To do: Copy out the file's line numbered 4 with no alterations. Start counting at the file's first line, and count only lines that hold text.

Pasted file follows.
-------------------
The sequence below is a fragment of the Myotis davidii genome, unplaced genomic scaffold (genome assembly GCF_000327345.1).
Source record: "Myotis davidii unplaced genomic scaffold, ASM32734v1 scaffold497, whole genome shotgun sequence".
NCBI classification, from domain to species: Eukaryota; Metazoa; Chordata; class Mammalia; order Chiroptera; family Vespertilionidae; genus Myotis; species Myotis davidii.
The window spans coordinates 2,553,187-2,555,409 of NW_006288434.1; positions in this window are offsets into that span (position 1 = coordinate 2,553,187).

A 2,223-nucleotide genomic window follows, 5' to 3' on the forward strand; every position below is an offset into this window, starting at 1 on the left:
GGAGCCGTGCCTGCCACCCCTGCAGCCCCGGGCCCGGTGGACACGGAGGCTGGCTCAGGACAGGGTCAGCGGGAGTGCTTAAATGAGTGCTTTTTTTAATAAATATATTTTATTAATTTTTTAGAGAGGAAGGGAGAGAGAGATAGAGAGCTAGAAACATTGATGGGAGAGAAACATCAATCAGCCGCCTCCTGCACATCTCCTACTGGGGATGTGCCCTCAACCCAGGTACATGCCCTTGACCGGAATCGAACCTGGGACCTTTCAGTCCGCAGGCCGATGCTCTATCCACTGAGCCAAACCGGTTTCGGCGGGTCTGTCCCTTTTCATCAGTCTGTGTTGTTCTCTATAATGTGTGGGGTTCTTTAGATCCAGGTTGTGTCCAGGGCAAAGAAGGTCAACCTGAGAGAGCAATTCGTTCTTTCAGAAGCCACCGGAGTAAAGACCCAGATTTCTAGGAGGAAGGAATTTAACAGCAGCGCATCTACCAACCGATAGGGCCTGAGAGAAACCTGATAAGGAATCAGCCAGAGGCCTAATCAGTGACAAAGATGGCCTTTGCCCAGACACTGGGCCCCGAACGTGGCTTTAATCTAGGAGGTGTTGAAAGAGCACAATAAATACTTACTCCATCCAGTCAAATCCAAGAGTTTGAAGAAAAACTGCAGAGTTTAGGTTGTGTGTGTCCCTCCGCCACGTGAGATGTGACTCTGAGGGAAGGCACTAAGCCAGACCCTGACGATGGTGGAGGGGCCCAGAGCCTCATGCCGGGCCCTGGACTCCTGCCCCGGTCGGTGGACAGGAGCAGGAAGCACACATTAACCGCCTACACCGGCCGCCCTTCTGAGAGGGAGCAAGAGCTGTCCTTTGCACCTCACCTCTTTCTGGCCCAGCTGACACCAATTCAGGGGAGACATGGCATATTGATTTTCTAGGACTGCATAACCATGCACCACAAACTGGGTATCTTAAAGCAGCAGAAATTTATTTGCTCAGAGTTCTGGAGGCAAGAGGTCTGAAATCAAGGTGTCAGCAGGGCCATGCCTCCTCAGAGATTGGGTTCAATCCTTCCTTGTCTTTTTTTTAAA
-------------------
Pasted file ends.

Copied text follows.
The window spans coordinates 2,553,187-2,555,409 of NW_006288434.1; positions in this window are offsets into that span (position 1 = coordinate 2,553,187).